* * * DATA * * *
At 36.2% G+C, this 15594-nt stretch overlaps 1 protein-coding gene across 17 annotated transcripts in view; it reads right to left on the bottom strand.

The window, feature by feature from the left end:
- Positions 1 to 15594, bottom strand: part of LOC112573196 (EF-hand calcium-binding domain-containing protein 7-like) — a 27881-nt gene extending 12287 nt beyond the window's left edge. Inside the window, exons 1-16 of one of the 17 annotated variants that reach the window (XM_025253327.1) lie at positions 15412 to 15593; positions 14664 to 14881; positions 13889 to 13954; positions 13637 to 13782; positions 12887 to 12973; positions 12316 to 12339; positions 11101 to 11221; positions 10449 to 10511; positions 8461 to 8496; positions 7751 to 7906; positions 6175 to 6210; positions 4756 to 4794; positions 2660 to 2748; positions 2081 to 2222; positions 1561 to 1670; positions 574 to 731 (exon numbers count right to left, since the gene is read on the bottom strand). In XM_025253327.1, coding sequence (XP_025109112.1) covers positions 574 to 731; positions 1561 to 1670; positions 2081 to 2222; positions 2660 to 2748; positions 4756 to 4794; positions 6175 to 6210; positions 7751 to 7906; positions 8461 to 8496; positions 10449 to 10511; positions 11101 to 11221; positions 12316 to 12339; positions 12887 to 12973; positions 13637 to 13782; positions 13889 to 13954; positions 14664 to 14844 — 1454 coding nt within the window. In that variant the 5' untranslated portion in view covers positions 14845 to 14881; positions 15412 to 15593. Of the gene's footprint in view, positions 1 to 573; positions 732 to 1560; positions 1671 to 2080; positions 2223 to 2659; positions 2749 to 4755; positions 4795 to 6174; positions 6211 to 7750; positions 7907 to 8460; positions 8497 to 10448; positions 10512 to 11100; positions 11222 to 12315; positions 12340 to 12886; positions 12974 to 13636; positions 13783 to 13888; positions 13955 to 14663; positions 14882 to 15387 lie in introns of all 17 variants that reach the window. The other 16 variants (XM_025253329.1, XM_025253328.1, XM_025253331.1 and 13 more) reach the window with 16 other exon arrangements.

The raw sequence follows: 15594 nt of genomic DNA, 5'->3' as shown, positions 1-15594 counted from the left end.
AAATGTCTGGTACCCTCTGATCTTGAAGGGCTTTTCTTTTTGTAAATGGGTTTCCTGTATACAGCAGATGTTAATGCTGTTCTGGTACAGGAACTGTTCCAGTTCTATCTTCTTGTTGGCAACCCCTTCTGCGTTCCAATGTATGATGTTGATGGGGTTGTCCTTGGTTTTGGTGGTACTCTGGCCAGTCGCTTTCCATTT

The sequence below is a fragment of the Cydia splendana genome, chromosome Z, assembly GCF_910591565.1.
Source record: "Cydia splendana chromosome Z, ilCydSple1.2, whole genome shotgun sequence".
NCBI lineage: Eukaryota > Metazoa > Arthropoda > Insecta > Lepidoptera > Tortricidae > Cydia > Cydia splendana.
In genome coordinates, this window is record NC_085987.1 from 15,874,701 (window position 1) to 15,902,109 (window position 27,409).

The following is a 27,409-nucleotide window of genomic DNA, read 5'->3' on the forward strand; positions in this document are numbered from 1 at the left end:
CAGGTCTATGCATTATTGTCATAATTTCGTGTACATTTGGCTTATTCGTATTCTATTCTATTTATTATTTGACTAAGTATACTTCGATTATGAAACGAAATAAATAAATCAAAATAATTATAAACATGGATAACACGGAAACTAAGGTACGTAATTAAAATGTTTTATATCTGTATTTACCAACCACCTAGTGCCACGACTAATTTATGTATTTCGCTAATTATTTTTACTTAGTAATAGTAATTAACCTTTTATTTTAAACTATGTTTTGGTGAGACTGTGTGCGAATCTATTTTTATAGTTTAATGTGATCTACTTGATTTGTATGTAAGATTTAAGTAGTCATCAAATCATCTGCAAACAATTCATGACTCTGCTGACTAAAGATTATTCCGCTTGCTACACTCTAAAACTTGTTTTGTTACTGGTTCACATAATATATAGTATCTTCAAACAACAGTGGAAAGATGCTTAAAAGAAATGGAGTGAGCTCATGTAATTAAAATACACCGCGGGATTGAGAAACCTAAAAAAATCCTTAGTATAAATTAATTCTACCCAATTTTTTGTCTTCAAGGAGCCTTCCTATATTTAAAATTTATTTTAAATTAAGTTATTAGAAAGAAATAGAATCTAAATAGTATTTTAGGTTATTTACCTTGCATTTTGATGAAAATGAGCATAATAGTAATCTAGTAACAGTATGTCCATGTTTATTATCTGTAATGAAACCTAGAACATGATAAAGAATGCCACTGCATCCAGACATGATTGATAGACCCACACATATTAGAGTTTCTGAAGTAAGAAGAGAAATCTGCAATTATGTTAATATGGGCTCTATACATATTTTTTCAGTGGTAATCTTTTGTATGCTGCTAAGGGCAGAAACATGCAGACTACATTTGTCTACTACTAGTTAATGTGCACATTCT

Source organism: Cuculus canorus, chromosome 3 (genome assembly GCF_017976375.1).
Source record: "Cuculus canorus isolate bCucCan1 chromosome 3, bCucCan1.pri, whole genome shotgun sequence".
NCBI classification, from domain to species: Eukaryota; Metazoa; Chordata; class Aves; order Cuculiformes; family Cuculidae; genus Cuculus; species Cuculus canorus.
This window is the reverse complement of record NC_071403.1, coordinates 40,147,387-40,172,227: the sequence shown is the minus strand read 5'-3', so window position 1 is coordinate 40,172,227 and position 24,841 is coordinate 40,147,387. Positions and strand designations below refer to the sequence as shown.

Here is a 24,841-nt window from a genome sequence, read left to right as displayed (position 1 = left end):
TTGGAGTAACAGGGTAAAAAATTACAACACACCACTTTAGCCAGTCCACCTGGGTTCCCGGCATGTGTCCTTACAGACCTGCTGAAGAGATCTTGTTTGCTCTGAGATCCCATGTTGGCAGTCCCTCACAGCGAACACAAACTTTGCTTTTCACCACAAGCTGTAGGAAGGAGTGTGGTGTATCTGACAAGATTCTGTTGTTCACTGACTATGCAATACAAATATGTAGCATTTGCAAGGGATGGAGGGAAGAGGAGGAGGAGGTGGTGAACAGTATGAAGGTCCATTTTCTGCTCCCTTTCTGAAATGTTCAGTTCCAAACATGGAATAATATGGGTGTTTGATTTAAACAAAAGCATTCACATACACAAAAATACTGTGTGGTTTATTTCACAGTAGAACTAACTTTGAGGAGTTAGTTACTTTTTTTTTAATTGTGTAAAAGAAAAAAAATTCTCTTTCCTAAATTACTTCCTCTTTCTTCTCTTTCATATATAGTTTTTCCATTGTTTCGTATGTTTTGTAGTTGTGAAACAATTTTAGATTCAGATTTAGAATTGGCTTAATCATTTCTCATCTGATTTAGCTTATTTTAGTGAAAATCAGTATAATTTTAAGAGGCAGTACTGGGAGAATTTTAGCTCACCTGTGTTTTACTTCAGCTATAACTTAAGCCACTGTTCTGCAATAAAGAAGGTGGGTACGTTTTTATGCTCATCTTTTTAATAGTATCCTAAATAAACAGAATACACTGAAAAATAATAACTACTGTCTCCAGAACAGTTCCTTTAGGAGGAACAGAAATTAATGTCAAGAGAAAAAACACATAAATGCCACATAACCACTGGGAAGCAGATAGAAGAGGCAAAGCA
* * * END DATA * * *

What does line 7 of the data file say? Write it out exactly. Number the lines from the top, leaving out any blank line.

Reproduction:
Source record: "Cydia splendana chromosome Z, ilCydSple1.2, whole genome shotgun sequence".